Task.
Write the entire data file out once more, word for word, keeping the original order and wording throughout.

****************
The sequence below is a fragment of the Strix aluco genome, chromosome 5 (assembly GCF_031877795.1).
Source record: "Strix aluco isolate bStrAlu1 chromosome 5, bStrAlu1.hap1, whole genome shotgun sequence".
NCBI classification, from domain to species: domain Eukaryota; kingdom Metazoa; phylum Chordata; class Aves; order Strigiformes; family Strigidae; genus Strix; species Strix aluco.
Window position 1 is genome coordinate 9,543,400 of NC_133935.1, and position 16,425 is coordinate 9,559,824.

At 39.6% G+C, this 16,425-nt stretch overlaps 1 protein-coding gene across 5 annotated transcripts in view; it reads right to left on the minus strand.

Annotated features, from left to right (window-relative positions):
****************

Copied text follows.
The sequence below is a fragment of the Strix aluco genome, chromosome 5 (assembly GCF_031877795.1).
Source record: "Strix aluco isolate bStrAlu1 chromosome 5, bStrAlu1.hap1, whole genome shotgun sequence".
NCBI classification, from domain to species: domain Eukaryota; kingdom Metazoa; phylum Chordata; class Aves; order Strigiformes; family Strigidae; genus Strix; species Strix aluco.
Window position 1 is genome coordinate 9,543,400 of NC_133935.1, and position 16,425 is coordinate 9,559,824.

At 39.6% G+C, this 16,425-nt stretch overlaps 1 protein-coding gene across 5 annotated transcripts in view; it reads right to left on the minus strand.

Annotated features, from left to right (window-relative positions):